(Weymouth, MA) January 23, 2007 -- According to a study published recently by InfoTrends, consumers continue to have a high preference for direct mail over other forms of direct marketing. 61% of consumers surveyed stated a preference for direct mail, which is nearly triple the number that preferred receiving ads via e-mail. These findings can be attributed to the manageable and minimally intrusive nature of paper based communications.
Within this category, highly personalized direct mail with messages and offers that were designed to reflect the consumer’s needs and interests were most favored. “In return for business, consumers expect a level of intimacy similar to that which we enjoyed when most business was personal. The goal is to utilize technology to generate information that is of interest to the recipient,” commented Charlie Corr, Group Director at InfoTrends.
InfoTrends’ new study entitled, The Future of Mail 2006: Direct Mail, Transaction, and “Transpromotional” Documents, examines the future of direct mail and transaction documents in North America, and provides details on the U.S. and Canadian markets. The study focuses on customer-facing applications such as direct marketing, billing, and related issues such as customer support and fulfillment. It investigates consumer behavior and preferences and reviews print provider expectations and plans as well as the plans of those who generate these documents.
The study also examines the adoption of “TransPromotional” documents, which are documents that combine marketing messages with transaction information. There was a high consumer preference for TransPromotional documents (63% preferred such a document), and the study forecasts full color digital TransPromotional pages growing at a 91% CAGR through 2010.
“The market is poised to adopt TransPromotional documents, which meet the needs of end users as well as document generators, and to take advantage of technological advancements that enable this application,” commented Mr. Corr. “For adoption of TransPromo to increase, however, document owners must gain more awareness of the benefits, costs, and risks.”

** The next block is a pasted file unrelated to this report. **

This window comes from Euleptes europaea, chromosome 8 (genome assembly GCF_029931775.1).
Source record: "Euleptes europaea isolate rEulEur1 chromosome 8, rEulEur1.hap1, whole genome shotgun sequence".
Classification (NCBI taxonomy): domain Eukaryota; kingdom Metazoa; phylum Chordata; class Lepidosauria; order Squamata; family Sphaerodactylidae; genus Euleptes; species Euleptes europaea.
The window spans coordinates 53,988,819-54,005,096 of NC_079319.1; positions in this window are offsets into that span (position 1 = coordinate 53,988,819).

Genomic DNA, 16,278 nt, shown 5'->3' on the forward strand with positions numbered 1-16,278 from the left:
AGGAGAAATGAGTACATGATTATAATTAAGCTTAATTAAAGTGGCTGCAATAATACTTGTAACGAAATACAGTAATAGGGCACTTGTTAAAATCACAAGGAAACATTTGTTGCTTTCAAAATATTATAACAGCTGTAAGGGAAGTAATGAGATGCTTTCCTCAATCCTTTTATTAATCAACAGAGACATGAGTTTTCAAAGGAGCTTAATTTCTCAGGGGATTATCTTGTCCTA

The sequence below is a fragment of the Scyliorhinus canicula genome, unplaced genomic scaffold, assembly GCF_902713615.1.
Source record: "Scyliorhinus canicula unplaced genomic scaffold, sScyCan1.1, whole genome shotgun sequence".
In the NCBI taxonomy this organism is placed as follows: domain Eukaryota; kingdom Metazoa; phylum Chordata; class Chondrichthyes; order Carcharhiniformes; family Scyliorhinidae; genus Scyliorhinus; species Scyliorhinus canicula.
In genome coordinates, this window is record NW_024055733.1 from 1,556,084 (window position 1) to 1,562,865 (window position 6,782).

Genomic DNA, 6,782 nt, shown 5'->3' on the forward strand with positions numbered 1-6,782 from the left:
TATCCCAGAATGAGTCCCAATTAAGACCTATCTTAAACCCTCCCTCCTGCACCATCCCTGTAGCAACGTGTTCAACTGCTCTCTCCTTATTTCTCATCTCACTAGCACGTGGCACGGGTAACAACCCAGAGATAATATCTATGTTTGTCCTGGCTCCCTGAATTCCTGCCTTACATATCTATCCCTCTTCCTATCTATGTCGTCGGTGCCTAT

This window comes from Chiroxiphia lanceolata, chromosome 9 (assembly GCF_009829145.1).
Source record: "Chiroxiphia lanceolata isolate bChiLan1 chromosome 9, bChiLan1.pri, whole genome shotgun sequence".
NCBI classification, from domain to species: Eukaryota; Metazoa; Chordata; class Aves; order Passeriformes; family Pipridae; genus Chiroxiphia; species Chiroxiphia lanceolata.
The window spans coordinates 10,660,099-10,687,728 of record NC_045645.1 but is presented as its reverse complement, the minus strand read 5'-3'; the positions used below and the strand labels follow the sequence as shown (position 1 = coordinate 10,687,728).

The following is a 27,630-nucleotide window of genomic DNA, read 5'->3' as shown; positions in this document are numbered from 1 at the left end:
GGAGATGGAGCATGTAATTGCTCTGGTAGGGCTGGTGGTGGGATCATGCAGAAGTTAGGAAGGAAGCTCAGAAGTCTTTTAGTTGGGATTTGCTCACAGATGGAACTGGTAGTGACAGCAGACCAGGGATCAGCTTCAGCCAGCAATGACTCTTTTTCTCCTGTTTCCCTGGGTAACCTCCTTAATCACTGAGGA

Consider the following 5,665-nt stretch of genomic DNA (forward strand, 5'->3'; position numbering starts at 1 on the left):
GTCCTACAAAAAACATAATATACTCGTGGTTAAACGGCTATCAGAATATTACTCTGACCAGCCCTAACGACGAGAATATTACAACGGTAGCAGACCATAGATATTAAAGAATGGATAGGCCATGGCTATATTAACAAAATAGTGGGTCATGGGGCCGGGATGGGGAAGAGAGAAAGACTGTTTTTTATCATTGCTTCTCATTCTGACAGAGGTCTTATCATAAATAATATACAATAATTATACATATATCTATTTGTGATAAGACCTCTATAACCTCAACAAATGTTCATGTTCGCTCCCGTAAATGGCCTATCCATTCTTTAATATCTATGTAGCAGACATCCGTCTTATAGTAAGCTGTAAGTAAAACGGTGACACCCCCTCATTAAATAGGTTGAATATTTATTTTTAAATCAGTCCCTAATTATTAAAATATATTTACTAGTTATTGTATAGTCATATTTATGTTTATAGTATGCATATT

Other study highlights include:
In 2005, the total North American transaction market consisted of 64.3 billion documents with a value of $120 billion.
In 2005, 114 billion direct mail pieces (with a retail value of $61.1 billion) were sent in North America.
Consumers have a high preference for highly personalized direct mail.
There is a high level of trust in the postal services of the U.S. and Canada.
Print providers who service these markets have strong investment intentions, especially regarding mailing equipment and digital color.
Not everybody will flock to electronic bill presentment or electronic bill presentment and payment, as just under half of the respondents planned to pay bills online. Security concerns were the main reason consumers did not want to switch to on-line banking.
PDA’s and cell phones are included in 24.8% of direct marketing programs.
Research for the study consisted of surveys of 850 consumers over the age of 18 who pay bills, 456 document owners who are responsible for direct mail and transaction documents, and 397 print providers who focus on direct mail and transaction documents. The written report is 265 pages with 202 figures. The study contains 1,499 pages of cross tabulated data and 596 slides.
The complete study is available immediately for purchase. For more information about the study or to make a purchase, contact Scott Phinney at +1 781 616 2100 ext. 123 or [email protected]